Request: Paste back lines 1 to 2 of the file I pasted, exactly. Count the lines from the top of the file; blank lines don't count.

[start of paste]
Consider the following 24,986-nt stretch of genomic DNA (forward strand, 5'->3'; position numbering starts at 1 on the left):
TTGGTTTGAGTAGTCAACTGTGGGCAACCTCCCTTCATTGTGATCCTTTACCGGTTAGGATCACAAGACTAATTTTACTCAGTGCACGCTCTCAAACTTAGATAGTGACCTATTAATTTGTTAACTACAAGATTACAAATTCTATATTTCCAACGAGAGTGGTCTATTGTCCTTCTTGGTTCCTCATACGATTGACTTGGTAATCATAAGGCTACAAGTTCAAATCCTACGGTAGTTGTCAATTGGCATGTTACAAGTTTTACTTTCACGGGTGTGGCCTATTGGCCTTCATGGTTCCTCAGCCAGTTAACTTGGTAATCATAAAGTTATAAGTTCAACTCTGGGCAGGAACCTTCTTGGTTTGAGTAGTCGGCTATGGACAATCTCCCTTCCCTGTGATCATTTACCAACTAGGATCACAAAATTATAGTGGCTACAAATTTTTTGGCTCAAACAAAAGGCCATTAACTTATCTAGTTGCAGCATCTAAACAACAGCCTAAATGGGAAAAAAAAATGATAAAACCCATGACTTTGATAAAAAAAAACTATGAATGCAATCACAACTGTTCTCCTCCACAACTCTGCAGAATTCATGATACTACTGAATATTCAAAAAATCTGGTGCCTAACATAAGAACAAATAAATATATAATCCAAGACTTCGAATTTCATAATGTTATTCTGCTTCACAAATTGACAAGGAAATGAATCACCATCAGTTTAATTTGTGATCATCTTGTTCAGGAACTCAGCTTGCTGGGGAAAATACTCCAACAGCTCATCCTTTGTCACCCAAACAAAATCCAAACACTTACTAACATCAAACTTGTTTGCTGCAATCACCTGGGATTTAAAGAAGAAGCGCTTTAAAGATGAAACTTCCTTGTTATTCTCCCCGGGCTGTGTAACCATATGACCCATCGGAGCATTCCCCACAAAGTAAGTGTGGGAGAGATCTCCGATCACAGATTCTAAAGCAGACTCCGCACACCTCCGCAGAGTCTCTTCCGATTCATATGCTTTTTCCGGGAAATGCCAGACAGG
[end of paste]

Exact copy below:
Consider the following 24,986-nt stretch of genomic DNA (forward strand, 5'->3'; position numbering starts at 1 on the left):
TTGGTTTGAGTAGTCAACTGTGGGCAACCTCCCTTCATTGTGATCCTTTACCGGTTAGGATCACAAGACTAATTTTACTCAGTGCACGCTCTCAAACTTAGATAGTGACCTATTAATTTGTTAACTACAAGATTACAAATTCTATATTTCCAACGAGAGTGGTCTATTGTCCTTCTTGGTTCCTCATACGATTGACTTGGTAATCATAAGGCTACAAGTTCAAATCCTACGGTAGTTGTCAATTGGCATGTTACAAGTTTTACTTTCACGGGTGTGGCCTATTGGCCTTCATGGTTCCTCAGCCAGTTAACTTGGTAATCATAAAGTTATAAGTTCAACTCTGGGCAGGAACCTTCTTGGTTTGAGTAGTCGGCTATGGACAATCTCCCTTCCCTGTGATCATTTACCAACTAGGATCACAAAATTATAGTGGCTACAAATTTTTTGGCTCAAACAAAAGGCCATTAACTTATCTAGTTGCAGCATCTAAACAACAGCCTAAATGGGAAAAAAAAATGATAAAACCCATGACTTTGATAAAAAAAAACTATGAATGCAATCACAACTGTTCTCCTCCACAACTCTGCAGAATTCATGATACTACTGAATATTCAAAAAATCTGGTGCCTAACATAAGAACAAATAAATATATAATCCAAGACTTCGAATTTCATAATGTTATTCTGCTTCACAAATTGACAAGGAAATGAATCACCATCAGTTTAATTTGTGATCATCTTGTTCAGGAACTCAGCTTGCTGGGGAAAATACTCCAACAGCTCATCCTTTGTCACCCAAACAAAATCCAAACACTTACTAACATCAAACTTGTTTGCTGCAATCACCTGGGATTTAAAGAAGAAGCGCTTTAAAGATGAAACTTCCTTGTTATTCTCCCCGGGCTGTGTAACCATATGACCCATCGGAGCATTCCCCACAAAGTAAGTGTGGGAGAGATCTCCGATCACAGATTCTAAAGCAGACTCCGCACACCTCCGCAGAGTCTCTTCCGATTCATATGCTTTTTCCGGGAAATGCCAGACAGG